Article written by Graeme Paton and originally appeared in The Times
They are a throwback to the golden age of air travel, long before passport control queues and boozy stag parties raised our collective blood pressure.
Traditional seaplanes are preparing to make a return to England’s skies and shores with ambitious plans for the first dedicated passenger service in at least 60 years.
An amphibious aircraft, capable of landing on water and conventional runways, is to be put to work on a regular route between airports in London and an island resort 20 minutes away off Essex.
In March 1926, British aviator Alan Cobham flew over Westminster in the final minutes of his epic 27,000 mile flight to Australia and back, bringing the traffic on Westminster Bridge to a halt. GETTY IMAGES.
Its backers hope that the venture, being launched later this year, will be a precursor to new direct services from the Thames itself to destinations throughout the UK.
The plan is being led by David West, managing director and chief pilot of Loch Lomond Seaplanes, which has run flights across the west coast of Scotland for the past decade.
He said that demand for seaplane travel was high among passengers tired of the factory-style approach to aviation taken by most airlines. They can also satisfy the modern traveller’s desire to reach destinations off the beaten track, it was claimed.
This has led to recent new seaplane services in countries including Croatia, Turkey, Sri Lanka, India and Vietnam.
“It’s is about taking people back to the romantic days of flying,” Mr West said. “You can turn up 15 minutes before your flight, park your car by the side of the water and get on board. This is the simplicity of it. The beauty of seaplanes is the lack of infrastructure that they need to operate. There’s none of the demands you find in a big airport that makes flying so unpleasant for a great many people. It is this wonderful experience rather than something you have to endure.”
Loch Lomond Seaplanes bills itself as Europe’s longest-running sea airline. It operates sightseeing tours on the west coast of Scotland and from next month will start scheduled services from Loch Lomond to Skye.
On March 28, 1910, the Hydravion was the first powered seaplane to take off and land successfully. Flown by Henri Fabre, its inventor, the aircraft travelled 1650ft over water near Marseilles. Nine years later, a US army seaplane became the first to fly the Atlantic
In 1923, the Channel Islands became home to the first successful flying-boat service, and the popularity of seaplanes soared during the 1930 and 40s. “Empire Boats” from Imperial Airways would cross the globe, complete with libraries and cocktail bars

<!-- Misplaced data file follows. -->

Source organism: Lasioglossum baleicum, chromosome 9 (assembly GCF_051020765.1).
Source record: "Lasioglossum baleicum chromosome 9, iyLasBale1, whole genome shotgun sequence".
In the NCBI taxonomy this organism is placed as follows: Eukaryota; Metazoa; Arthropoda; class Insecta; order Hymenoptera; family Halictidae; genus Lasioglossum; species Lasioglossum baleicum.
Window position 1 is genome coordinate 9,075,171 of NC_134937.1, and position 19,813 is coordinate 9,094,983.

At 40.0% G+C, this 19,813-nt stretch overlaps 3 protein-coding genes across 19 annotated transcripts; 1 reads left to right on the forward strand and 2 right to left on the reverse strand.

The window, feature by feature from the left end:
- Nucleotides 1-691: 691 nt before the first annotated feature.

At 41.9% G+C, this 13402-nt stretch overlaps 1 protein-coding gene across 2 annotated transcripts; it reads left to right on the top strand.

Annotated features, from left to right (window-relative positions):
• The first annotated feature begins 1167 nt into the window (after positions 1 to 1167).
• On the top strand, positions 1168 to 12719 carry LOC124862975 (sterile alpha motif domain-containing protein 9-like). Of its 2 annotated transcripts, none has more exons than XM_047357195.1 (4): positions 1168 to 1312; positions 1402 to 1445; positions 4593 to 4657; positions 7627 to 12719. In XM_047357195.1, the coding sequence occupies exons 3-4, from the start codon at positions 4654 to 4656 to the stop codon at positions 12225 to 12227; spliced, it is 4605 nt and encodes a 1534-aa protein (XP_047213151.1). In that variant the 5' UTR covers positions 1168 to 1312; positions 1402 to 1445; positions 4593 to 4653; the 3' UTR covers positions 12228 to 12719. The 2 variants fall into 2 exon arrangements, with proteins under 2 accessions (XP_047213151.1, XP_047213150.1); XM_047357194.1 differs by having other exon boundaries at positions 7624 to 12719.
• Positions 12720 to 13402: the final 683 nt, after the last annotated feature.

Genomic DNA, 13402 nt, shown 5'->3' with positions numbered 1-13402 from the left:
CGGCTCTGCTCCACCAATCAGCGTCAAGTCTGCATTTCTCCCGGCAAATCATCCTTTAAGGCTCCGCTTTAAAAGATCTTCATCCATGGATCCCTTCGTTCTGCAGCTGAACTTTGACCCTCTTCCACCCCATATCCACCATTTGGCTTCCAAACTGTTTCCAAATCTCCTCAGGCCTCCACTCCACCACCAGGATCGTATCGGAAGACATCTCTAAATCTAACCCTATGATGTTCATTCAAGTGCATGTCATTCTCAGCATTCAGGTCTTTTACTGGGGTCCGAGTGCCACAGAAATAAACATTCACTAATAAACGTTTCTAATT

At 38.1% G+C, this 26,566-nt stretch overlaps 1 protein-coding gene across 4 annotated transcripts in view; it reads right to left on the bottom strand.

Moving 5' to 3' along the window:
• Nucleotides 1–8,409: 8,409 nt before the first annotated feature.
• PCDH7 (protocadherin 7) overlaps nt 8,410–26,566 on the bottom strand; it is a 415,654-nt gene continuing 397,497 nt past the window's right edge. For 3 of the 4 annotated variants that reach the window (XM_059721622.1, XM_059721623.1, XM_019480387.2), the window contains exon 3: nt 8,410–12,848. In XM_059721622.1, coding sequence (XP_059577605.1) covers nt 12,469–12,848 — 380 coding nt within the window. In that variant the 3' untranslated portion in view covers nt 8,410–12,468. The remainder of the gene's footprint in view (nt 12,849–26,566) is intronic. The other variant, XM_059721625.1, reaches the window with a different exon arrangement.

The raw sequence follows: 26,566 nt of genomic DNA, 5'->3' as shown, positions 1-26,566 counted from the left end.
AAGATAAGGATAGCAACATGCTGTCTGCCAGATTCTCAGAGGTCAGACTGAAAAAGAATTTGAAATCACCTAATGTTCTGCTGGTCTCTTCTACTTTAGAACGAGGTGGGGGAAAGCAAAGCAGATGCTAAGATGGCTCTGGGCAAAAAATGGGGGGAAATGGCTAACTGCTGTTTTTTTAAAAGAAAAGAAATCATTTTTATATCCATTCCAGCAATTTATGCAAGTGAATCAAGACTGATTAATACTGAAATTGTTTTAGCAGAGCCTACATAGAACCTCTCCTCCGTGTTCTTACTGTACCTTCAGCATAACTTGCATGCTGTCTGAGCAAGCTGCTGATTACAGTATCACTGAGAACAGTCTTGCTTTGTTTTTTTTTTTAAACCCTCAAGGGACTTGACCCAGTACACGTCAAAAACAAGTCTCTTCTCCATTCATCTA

Seaplanes were put to use in the Second World War but the increasing number of airports, and the range and speed of other aircraft, meant that their populariy declined rapidly. Seaplanes returned to the UK in 2004 when Loch Lomond Seaplanes began flying
Now it is also about to launch its first flights in England, in what is thought to be the first dedicated service south of the border since seaplanes largely died out in the mid-50s.
The new route will carry passengers between London and Osea, a private island in the Blackwater estuary that has become an exclusive resort and party and wedding venue. From the summer, two aircraft a day will land in the waters surrounding the 400-acre island. It is owned by the music producer Nigel Frieda and has attracted celebrities such as the actress Sienna Miller, the musician Johnny Borrell and Poppy Delevingne, the model.
Mr West, 58, a former Cathay Pacific captain, insisted that flights would not be reserved for the super-rich and tickets will be available to the public at around £89 each. They will link the resort to small airports in London and the home counties, including Biggin Hill, Farnborough, Denham and Wycombe.
It coincides with the company’s pending delivery of its second $3 million (£2 million) American-built Cessna 208 Caravan aircraft, capable of carrying ten people at up to 160mph.
Mr West said that the ultimate aim was to obtain permission from the Civil Aviation Authority and Port of London to run direct flights from the Thames to its Loch Lomond headquarters.
He said that seaplanes largely died out after the Second World War but added: “They’re coming back. The beauty of seaplanes is that you don’t need infrastructure. New technologies such as GPS mean that flights can be easily tracked using smartphone apps. This has brought seaplanes and flying boat operations in to the modern age as a viable mode of transport.”